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Optimization Of Computer Software Settings Improves Accuracy Of Pulsed-Field Gel Electrophoresis Macrorestriction Fragment Pattern Analysis

William M. Duck, Christine D. Steward, Shailen N. Banerjee, John E. McGowan,, Fred C. Tenover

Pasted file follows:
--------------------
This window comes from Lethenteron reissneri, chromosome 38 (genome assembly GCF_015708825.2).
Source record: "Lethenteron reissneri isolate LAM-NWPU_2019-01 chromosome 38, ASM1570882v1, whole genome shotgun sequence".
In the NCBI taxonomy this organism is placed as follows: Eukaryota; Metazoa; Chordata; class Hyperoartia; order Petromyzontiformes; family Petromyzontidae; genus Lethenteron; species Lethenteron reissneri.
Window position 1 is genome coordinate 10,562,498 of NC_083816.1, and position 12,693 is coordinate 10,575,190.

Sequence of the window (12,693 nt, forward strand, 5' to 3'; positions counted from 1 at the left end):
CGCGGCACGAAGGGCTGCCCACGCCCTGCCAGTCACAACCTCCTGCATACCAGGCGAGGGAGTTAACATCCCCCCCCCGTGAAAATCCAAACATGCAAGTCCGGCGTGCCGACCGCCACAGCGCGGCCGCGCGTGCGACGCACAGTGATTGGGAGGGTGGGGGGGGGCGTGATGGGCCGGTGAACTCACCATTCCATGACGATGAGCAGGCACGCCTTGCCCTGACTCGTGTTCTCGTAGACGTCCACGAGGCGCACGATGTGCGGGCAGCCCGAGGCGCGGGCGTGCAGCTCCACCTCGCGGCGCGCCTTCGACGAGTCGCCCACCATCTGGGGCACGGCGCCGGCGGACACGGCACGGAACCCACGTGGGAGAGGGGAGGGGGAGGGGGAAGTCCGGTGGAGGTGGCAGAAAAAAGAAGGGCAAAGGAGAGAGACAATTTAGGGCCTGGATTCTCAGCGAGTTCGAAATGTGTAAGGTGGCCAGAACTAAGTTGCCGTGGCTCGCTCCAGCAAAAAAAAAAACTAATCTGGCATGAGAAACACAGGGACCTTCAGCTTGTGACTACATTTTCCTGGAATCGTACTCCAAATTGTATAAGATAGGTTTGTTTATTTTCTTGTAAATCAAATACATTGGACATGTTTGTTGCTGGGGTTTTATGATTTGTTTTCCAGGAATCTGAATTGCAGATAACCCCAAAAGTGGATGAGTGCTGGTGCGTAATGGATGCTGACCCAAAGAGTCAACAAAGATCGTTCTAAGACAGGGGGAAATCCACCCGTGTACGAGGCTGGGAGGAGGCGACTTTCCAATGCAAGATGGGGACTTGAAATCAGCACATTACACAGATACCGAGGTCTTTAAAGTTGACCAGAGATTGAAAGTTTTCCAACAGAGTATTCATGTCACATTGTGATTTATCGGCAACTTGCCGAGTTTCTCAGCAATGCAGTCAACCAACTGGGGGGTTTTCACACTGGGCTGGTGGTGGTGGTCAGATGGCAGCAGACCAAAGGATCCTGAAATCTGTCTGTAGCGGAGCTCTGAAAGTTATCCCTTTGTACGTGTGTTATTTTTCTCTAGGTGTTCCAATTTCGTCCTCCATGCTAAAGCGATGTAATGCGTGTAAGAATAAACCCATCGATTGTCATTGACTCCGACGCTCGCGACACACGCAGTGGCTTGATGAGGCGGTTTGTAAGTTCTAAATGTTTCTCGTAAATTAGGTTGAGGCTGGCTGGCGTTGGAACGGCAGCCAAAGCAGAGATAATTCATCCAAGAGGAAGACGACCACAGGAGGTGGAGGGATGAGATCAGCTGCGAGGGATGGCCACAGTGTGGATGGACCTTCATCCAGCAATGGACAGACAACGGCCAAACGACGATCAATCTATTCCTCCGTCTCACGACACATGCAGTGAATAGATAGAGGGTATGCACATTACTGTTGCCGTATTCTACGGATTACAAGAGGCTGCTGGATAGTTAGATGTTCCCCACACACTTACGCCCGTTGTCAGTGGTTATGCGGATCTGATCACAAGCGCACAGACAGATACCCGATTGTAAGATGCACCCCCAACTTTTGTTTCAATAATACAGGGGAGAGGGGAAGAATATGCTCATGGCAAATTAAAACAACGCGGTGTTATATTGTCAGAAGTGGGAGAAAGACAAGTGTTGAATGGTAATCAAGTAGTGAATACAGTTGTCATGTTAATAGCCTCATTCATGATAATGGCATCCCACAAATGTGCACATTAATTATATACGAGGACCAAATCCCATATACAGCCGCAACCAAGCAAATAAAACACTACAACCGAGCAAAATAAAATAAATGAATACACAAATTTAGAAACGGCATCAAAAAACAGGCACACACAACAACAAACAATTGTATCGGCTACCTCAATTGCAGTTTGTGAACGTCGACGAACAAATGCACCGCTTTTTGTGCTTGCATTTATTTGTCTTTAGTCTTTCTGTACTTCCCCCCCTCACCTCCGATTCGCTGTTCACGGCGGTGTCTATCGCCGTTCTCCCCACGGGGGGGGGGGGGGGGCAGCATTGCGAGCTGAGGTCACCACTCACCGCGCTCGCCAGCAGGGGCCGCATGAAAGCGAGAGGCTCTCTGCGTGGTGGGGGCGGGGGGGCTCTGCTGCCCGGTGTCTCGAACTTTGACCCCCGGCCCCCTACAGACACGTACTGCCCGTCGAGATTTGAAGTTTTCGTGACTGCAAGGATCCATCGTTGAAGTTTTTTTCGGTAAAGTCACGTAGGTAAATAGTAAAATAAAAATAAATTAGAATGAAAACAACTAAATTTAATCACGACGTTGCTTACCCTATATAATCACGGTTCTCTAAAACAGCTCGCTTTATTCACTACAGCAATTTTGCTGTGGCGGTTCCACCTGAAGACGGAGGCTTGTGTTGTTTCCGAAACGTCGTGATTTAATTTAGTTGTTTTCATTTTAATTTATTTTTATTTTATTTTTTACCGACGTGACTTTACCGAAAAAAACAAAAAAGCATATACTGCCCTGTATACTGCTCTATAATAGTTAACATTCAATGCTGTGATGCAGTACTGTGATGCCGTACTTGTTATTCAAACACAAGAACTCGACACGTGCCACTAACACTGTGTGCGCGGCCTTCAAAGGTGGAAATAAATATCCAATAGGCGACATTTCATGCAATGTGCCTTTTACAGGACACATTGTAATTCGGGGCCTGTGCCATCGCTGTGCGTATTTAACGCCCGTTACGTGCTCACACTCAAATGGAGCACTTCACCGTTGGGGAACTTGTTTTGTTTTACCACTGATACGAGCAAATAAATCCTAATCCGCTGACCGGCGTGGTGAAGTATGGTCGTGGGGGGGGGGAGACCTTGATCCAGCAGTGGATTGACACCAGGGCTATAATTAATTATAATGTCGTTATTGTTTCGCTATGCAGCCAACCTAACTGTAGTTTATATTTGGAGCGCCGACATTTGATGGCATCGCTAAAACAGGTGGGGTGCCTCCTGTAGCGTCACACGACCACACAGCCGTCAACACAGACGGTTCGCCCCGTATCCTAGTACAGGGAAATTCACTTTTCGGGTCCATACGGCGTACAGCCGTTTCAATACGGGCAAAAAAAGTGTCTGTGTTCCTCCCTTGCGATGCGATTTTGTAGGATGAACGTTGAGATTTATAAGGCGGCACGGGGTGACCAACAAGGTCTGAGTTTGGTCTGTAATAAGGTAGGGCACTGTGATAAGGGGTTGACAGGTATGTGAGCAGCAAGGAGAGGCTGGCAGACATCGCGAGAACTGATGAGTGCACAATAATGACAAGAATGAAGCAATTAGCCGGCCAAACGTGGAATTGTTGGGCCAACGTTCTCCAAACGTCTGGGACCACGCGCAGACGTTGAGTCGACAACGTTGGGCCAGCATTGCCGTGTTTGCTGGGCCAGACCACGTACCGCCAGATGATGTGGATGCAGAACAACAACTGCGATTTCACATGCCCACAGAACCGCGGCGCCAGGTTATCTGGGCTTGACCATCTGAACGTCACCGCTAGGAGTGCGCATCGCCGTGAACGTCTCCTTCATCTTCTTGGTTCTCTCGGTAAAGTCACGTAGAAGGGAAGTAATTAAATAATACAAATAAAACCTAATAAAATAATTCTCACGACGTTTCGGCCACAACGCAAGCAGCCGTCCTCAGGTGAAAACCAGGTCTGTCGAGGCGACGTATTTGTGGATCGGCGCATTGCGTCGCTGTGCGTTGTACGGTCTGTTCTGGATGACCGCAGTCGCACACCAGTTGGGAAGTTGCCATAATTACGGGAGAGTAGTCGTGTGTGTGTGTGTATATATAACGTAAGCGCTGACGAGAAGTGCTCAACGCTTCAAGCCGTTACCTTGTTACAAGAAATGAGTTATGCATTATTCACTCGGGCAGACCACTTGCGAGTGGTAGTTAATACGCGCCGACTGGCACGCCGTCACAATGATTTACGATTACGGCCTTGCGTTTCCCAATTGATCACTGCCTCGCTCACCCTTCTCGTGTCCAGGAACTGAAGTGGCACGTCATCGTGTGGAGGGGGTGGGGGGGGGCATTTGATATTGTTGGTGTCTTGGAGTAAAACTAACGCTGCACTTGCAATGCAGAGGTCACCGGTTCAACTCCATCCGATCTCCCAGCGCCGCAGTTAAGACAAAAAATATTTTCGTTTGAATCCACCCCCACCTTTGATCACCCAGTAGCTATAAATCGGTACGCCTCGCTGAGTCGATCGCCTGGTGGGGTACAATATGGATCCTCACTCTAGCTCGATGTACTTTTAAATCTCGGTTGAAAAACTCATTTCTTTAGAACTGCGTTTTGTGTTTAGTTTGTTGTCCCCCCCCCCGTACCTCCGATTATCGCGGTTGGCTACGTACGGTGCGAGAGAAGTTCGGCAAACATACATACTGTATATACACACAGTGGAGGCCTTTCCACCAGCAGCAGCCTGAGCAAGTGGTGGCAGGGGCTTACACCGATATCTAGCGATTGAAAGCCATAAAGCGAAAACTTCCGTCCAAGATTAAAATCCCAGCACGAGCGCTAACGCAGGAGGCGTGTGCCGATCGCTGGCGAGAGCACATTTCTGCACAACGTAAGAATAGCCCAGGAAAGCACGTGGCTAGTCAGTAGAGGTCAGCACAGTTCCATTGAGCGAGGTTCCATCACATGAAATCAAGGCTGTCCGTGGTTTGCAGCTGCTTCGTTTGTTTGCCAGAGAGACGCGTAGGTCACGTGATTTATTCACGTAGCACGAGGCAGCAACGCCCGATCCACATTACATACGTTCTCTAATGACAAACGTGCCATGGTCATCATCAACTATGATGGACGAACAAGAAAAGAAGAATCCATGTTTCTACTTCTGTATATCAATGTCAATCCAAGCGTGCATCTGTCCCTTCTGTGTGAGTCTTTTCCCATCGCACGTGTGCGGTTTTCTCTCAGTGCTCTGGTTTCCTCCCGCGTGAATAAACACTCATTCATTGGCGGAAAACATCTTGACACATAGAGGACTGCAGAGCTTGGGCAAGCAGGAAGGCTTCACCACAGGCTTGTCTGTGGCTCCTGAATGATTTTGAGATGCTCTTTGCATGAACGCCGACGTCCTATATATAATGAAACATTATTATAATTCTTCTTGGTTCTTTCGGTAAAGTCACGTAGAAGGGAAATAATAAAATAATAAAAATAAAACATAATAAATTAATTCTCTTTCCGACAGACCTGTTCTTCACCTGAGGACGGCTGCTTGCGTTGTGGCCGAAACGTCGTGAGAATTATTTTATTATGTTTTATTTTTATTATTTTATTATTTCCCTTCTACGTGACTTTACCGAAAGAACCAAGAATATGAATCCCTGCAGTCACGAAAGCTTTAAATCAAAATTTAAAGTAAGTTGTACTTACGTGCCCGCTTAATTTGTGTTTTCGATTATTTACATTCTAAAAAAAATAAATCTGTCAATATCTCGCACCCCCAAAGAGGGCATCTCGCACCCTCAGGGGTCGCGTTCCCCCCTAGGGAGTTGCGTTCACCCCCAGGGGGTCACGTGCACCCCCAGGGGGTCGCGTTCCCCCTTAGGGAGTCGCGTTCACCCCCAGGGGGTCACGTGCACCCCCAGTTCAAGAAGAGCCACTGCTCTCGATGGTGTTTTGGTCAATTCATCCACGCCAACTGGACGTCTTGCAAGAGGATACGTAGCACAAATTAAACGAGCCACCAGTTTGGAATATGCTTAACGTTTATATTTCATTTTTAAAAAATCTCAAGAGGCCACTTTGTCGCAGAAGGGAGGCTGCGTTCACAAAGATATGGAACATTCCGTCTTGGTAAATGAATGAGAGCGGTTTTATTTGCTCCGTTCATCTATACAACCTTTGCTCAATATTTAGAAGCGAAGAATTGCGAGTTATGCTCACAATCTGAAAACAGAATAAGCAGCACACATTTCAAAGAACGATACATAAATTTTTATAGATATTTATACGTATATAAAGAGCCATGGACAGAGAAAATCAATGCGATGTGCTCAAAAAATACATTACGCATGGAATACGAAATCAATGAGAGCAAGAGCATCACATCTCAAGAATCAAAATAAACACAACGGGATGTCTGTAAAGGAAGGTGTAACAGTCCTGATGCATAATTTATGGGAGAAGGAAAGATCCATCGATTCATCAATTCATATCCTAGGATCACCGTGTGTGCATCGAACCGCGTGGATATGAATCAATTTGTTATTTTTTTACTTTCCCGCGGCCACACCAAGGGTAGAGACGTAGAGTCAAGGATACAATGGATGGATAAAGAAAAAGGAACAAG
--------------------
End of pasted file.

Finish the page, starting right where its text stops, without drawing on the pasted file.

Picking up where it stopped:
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ABSTRACT Computer-assisted analysis of pulsed-field gel electrophoresis (PFGE) libraries can facilitate comparisons of fragment patterns present on multiple gels. We evaluated the ability of the Advanced Analysis (version 4.01) and Database (version 1.12) modules of the Phoretix gel analysis software package (Nonlinear USA, Inc., Durham, N.C.) to accurately match DNA fragment patterns. Two gels containing 38 lanes of Sma I-digested Enterococcus faecalis OG1RF DNA were analyzed to assess the impact of (i) varying the lane position of the standards, (ii) using gel plugs made at different times, and (iii) normalizing the fragment patterns by using molecular weight (MW) algorithms versus retardation factor ( R f ) algorithms. Two sets of PFGE libraries (one containing Sma I restriction patterns from 62 Enterococcus faecium isolates and the other containing Sma I restriction patterns of 89 Staphylococcus aureus isolates) were analyzed to assess the impact of varying the matching tolerance algorithm (designated as the vector box setting [VBS]) in the Phoretix software. Varying the lane position of standards on a gel and using gel plugs made on different days resulted in different VBSs, although it was not possible to judge whether those differences were statistically significant. Normalization of E. faecalis OG1RF fragment patterns by R f and MW methodology yielded no statistically significant differences in variability between the same fragment on different lanes. Suboptimal VBSs decreased the specificity with which related isolates were grouped together in dendrograms. The optimal VBS for analysis of PFGE fragment patterns from E. faecalis isolates differed from that for S. aureus isolates and sometimes was not that recommended by the manufacturer. Thus, computer-assisted analysis of PFGE patterns seemed to compensate for the intra- and intergel variation evaluated in the present study, and optimizing the software for the species to be tested was a critical preliminary step before further PFGE library analysis.